Dissatisfaction about the programming policy continued to simmer. In the autumn of 1969, a concert by the Brabants Orkest (Brabant Orchestra) was disrupted by music students from Tilburg. GeNeCo supported this protest: they deemed the Brabants Orkest situation to be symptomatic of the lack of attention paid to contemporary music in Dutch concert halls. When the start of a concert by the Concertgebouw Orchestra was disrupted by rattles and whistles several weeks later, GeNeCo distanced itself from this protest. The protesters, also called the Notenkrakers (Nutcrackers), demanded a public debate with all the parties concerned and saw subsequent protests as a necessary means to modernise the music scene. GeNeCo did not support these protests.

Establishment of the Fonds voor de Scheppende Toonkunst (Creative Music Fund)
The fact that the Dutch music scene needed modernisation was, however, obvious to all parties concerned. The board of GeNeCo underwent rejuvenation and the social functioning of music in general, and composers in particular, received considerable attention. Following the turbulent 1960s, GeNeCo made its voice heard in a wide range of areas. Successful initiatives took place, for example, in the field of the orchestral system, and the ultimate establishment of the Fonds voor de Scheppende Toonkunst (Creative Music Fund) in 1981 benefited the social and financial position of composers. There was, therefore, every reason to celebrate the 75th anniversary of GeNeCo in 1986. On 17 October 1986, the anniversary concert was held in the Grote of St. Bavokerk in Haarlem, which was conducted by Riccardo Chailly.

Split 1996
However, two issues affected the association for many years: the desire to able to promote the interests of the composers, also in a promotional sense, and a conflict about the functioning of Donemus. In addition, there was an area of tension between composers from outside the Randstad conurbation and those in west of the country.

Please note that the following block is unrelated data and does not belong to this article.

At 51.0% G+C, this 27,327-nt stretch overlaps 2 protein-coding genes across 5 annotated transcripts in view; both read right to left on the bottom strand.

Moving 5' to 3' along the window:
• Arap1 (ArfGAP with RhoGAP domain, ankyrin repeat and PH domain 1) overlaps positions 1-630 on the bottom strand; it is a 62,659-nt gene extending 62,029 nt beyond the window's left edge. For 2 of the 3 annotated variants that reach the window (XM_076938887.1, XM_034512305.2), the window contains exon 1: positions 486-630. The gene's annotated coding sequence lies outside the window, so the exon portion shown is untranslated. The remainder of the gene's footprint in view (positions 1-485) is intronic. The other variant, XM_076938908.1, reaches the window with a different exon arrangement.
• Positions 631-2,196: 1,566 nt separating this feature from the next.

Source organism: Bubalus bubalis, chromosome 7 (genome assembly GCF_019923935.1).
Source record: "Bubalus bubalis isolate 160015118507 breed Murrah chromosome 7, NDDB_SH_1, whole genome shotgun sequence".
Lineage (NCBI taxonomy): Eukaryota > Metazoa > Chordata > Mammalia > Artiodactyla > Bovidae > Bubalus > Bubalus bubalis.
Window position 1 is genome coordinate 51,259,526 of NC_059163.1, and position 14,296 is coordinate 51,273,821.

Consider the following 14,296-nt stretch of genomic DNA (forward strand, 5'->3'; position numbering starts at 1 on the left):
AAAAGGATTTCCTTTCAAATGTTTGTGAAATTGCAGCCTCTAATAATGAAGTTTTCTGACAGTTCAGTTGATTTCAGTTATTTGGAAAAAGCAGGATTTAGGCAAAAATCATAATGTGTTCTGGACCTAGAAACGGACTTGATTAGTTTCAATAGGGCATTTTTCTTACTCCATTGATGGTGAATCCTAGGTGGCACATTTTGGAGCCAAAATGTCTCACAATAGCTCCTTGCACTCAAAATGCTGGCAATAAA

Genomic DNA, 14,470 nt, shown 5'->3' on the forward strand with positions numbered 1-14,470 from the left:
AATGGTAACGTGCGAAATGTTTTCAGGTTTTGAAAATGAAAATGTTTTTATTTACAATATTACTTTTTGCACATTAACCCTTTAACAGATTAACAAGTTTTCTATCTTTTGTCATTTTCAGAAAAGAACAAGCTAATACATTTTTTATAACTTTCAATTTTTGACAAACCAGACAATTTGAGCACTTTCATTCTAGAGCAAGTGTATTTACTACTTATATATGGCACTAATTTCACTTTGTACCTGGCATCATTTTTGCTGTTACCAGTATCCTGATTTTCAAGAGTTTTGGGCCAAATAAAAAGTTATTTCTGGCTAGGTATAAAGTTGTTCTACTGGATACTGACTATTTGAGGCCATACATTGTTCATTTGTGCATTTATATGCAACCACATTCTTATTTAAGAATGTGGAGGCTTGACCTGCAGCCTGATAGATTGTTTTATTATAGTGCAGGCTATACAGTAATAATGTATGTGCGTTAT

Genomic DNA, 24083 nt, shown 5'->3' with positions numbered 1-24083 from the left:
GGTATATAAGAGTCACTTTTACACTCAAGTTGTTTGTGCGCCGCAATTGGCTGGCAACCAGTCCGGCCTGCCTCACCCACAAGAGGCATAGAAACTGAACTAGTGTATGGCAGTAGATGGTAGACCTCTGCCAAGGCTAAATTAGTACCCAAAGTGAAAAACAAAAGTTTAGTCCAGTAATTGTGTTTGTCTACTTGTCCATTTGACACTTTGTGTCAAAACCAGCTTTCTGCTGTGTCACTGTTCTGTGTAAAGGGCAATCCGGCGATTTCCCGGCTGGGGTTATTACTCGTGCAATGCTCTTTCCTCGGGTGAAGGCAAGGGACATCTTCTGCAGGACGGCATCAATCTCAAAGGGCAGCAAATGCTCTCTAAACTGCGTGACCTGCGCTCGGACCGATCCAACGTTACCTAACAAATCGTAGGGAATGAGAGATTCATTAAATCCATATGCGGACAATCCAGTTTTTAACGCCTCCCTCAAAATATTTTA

GeNeCo also devoted itself to obtaining better remuneration for composers over the years, as a result of which, however, some composers felt less important than others. The latter group included, in particular, those composers receiving long-term remuneration from the Fonds voor de Scheppende Toonkunst (Creative Music Fund).

The association ultimately stumbled, in particular, over the aforementioned long-term remuneration (the intention of which was to give composers the space to compose in complete freedom, but which resulted in less composers spending more funding). It proposed a more production-focused approach. A number of composers did not agree with this and split off into a new association: Componisten ’96 (Composers ‘96).

GeNeCo 100 years
The centenary of GeNeCo was cause for a big party in 2011. Dutch music and Dutch composers were put in the spotlight. There were concerts and events throughout the entire country where Dutch music could be heard. The highlights were the gala in the Main Hall of the Amsterdam Concertgebouw attended by Her Majesty the Queen on 3 September, a wide-ranging chamber music festival, Composition Salons for young composers and an exhibition about the 100-year-old GeNeCo. In addition to a specially designed centenary stamp that was issued by TNT Post, the centenary book ‘100 jaar Genootschap Nederlandse Componisten’ (‘100 years of the Association of Dutch Composers’), published by the Dutch publisher Walburg Pers, saw the light.

However, the splitting-off of Componisten ’96 continued to eat away at the subsequent board members through the years. Various approaches were, therefore, undertaken from 2006 and several collaborative projects were set up. In 2009, the Union of Composers (Unie van Componisten) was established as consultation partner with the various governments and service organisation in the Netherlands on behalf of GeNeCo, Componisten ‘96 and the Association of Improvising Musicians (Bond van Improviserende Musici, BIM).

Finally, GeNeCo merged with Componisten ‘96 on 8 July 2014 and the Nieuw Genootschap van Nederlandse Componisten (New Association of Dutch Composers, Nieuw Geneco) was created. The common interests, such as maintaining financial support and the joint promotion of Dutch music, are now much more substantial than the differences of opinion in the 1990s.

Read more? We would recommend the following literature to you:

  • H. van Dijk. M. Flothuis, 75 jaar Geneco: de geschiedenis van het Genootschap van Nederlandse Componisten (75 years Geneco: the history of the Association of Dutch Composers), 1988.
  • Alders, 100 Jaar Genootschap Nederlandse Componisten (100 years of the Association of Dutch Composers), Walburg Pers, 2011. – available via Nieuw Geneco
  • Leo Samama, Nederlandse muziek in de 20ste eeuw (Dutch music in the 20th century), Amsterdam University Press, 2006.
  • Robert Adlington, Composing Dissent, Oxford University Press, 2013.